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‘Forex, import levy limiting mass metering under MAP’


• Metering firm to deploy over 400,000 meters for DisCos

Meter manufacturing and serving firms in Nigeria have attributed the slow pace of mass metering under the Meter Asset Provider (MAP) scheme to the inability to access foreign exchange and import levy charged on pre-paid meters.
According to them, the existing in-country capacity for local manufacturing and assembly of components is not sufficient to meet the huge demand for prepaid meters by electricity customers, hence the need for operators to resort to importation.
Besides, New Hampshire Metering Services Limited, a subsidiary of New Hampshire Capital Limited, has announced immediate plans to roll-out over 404,000 smart prepaid meters for Ikeja and Ibadan electricity distribution companies (DisCos) under the MAP scheme.  

The General Manager, Operations of New Hampshire, Isaac Omoyeni, who disclosed this recently, said the company is providing metering services in Ikorodu and Epe in Lagos State under the Ikeja franchise, while providing metering services in Ilorin, Oyo and Ogbomosho under the Ibadan franchise area.
He said the company entered into long term metering services contracts with both DisCos to finance, procure, install and manage prepaid meter assets and also ensure the provision of prompt metering services to electricity customers in both Discos, while deployment and installation are currently on-going in all of these locations.
Omoyeni noted that while the MAP scheme has recorded significant success so far, there are several challenges facing its implementation.
He said: “One of such challenges is the inability of MAPs to secure foreign exchange to import sufficient quantities of prepaid meters, as well as the 35% import levy charged on prepaid meters.”
He lamented that the inability of local manufacturers and assemblers to meet the 30% local content supply requirement as stipulated by the MAP regulation has further constrained the company’s determination to accelerate the meter roll out programme.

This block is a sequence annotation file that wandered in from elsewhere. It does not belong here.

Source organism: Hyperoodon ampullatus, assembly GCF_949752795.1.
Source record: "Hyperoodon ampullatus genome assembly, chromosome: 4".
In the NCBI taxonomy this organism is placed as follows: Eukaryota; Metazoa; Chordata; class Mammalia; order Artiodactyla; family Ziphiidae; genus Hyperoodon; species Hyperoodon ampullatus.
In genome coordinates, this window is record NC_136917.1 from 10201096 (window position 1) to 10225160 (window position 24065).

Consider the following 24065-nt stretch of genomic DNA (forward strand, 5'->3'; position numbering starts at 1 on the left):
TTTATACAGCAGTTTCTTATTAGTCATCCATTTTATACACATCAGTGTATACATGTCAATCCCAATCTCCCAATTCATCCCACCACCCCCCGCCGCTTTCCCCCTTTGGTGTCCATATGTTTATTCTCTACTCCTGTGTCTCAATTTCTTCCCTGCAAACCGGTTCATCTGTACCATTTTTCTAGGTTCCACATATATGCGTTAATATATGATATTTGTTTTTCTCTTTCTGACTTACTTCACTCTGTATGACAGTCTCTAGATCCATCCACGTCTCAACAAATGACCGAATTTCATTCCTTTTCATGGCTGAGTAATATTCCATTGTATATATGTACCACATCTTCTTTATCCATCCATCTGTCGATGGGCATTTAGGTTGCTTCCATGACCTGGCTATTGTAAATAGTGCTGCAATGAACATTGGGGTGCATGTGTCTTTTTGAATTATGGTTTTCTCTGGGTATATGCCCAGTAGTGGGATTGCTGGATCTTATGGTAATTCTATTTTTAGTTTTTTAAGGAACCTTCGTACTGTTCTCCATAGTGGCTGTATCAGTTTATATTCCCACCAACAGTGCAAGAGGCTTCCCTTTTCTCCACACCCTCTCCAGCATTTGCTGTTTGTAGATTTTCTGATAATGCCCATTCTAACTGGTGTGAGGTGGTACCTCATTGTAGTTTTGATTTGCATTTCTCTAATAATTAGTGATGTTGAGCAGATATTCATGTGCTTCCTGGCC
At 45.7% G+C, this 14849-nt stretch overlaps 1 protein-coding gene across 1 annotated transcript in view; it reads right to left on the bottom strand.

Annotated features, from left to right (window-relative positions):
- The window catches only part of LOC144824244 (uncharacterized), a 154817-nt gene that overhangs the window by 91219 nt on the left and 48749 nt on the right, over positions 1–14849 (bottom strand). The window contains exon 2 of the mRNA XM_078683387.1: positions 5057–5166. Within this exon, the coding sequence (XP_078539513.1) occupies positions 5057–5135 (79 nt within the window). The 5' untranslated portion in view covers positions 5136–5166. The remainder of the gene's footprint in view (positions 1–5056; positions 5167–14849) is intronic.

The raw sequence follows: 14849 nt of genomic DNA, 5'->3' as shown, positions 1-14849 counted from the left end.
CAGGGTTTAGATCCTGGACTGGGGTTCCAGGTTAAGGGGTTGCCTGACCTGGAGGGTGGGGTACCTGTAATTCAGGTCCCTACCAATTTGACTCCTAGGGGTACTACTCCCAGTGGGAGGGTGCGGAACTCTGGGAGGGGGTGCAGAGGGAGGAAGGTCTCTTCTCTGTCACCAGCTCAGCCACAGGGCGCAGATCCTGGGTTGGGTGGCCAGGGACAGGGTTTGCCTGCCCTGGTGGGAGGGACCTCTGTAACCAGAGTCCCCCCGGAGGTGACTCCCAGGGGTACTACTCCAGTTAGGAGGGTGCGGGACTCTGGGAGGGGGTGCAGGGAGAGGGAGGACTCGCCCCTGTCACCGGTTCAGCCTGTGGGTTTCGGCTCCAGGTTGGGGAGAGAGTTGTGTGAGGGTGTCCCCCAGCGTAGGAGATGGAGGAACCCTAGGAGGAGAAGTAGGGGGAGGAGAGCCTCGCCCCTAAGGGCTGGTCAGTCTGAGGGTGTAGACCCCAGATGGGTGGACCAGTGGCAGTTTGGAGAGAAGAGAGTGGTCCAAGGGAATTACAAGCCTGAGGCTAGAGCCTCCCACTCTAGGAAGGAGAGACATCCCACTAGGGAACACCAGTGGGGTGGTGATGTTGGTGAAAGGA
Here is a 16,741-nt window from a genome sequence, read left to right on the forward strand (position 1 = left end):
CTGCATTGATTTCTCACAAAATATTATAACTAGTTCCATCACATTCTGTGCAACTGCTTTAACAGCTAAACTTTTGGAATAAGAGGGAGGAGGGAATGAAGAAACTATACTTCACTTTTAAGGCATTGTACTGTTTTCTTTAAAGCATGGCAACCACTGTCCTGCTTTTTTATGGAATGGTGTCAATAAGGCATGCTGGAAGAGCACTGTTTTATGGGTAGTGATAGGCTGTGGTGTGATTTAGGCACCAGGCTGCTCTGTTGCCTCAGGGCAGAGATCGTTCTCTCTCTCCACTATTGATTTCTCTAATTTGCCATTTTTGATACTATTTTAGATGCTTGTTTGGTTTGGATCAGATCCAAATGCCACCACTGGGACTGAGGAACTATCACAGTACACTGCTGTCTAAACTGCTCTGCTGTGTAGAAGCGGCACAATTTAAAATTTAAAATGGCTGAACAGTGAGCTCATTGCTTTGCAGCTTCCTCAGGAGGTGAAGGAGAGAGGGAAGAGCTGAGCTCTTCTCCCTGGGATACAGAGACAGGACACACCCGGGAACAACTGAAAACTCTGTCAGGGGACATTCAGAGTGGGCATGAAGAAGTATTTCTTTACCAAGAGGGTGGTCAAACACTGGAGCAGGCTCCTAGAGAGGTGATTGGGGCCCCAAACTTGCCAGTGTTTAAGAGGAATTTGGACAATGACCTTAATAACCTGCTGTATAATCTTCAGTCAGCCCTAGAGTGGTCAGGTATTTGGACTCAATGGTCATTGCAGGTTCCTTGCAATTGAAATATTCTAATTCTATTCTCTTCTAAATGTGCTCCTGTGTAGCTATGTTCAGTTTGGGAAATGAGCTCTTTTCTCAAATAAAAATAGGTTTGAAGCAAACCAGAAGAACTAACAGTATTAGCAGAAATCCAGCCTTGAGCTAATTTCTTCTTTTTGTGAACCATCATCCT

He contended that this would require a combination of importation of FBU prepaid meters to bridge the current deficit in local meter assembly capacity and massive investments in local meter assembly lines.
He thanked the Federal Government for granting a one-year waiver on the 35% import levy to allow MAPs to carry out bulk procurement and importation of prepaid meters to meet local demand and called for the immediate implementation of the Presidential waiver.


Omoyeni said the company’s MAP operations currently provide direct employment for over 400 meter installers and field engineers, who handle meter maintenance and repairs.
According to, “we would engage more than 1,000 trained meter installers when we fully commence our mass metering roll-out”.

“The company has been able to build capacity using local workforce and youths within our areas of operation and enjoy significant support from our host communities who are major beneficiaries of our local labour recruitment”, he said.
He also lauded the Central Bank of Nigeria (CBN’s) new meter-financing framework, but urged alignment with the existing MAP regulation to achieve set objectives and goals and finally close the metering gap.
He opined that the CBN’s plan to provide long term financing to local meter manufacturers would help them expand their present capacity, and in addition, encourage more investment in the subsector.


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